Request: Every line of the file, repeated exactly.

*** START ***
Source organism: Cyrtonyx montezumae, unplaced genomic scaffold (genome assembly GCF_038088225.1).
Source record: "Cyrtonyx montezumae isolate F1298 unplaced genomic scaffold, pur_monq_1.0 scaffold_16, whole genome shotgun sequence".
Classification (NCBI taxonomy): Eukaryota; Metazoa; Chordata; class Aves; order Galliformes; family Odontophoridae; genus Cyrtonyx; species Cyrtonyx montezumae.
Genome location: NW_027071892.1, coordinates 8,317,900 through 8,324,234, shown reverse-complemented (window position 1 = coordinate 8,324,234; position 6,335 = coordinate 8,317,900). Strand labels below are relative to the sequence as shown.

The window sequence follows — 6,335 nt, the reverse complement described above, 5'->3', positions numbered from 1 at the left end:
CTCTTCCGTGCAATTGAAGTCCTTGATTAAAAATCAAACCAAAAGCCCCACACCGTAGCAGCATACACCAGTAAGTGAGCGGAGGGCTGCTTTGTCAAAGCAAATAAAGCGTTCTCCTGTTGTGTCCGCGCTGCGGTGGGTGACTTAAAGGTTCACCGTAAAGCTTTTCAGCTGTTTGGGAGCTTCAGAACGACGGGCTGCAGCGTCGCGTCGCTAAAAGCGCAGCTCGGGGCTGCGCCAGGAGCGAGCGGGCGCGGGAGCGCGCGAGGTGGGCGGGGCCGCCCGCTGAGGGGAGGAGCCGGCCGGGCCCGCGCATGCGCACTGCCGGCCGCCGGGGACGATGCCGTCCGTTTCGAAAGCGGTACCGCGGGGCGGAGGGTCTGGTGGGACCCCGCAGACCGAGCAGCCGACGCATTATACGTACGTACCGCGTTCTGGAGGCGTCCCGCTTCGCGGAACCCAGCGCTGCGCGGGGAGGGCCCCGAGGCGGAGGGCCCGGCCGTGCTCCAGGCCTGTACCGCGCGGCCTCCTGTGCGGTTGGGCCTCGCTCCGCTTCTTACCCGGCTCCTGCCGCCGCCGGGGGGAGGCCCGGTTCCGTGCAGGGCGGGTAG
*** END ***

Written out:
Source organism: Cyrtonyx montezumae, unplaced genomic scaffold (genome assembly GCF_038088225.1).
Source record: "Cyrtonyx montezumae isolate F1298 unplaced genomic scaffold, pur_monq_1.0 scaffold_16, whole genome shotgun sequence".
Classification (NCBI taxonomy): Eukaryota; Metazoa; Chordata; class Aves; order Galliformes; family Odontophoridae; genus Cyrtonyx; species Cyrtonyx montezumae.
Genome location: NW_027071892.1, coordinates 8,317,900 through 8,324,234, shown reverse-complemented (window position 1 = coordinate 8,324,234; position 6,335 = coordinate 8,317,900). Strand labels below are relative to the sequence as shown.

The window sequence follows — 6,335 nt, the reverse complement described above, 5'->3', positions numbered from 1 at the left end:
CTCTTCCGTGCAATTGAAGTCCTTGATTAAAAATCAAACCAAAAGCCCCACACCGTAGCAGCATACACCAGTAAGTGAGCGGAGGGCTGCTTTGTCAAAGCAAATAAAGCGTTCTCCTGTTGTGTCCGCGCTGCGGTGGGTGACTTAAAGGTTCACCGTAAAGCTTTTCAGCTGTTTGGGAGCTTCAGAACGACGGGCTGCAGCGTCGCGTCGCTAAAAGCGCAGCTCGGGGCTGCGCCAGGAGCGAGCGGGCGCGGGAGCGCGCGAGGTGGGCGGGGCCGCCCGCTGAGGGGAGGAGCCGGCCGGGCCCGCGCATGCGCACTGCCGGCCGCCGGGGACGATGCCGTCCGTTTCGAAAGCGGTACCGCGGGGCGGAGGGTCTGGTGGGACCCCGCAGACCGAGCAGCCGACGCATTATACGTACGTACCGCGTTCTGGAGGCGTCCCGCTTCGCGGAACCCAGCGCTGCGCGGGGAGGGCCCCGAGGCGGAGGGCCCGGCCGTGCTCCAGGCCTGTACCGCGCGGCCTCCTGTGCGGTTGGGCCTCGCTCCGCTTCTTACCCGGCTCCTGCCGCCGCCGGGGGGAGGCCCGGTTCCGTGCAGGGCGGGTAG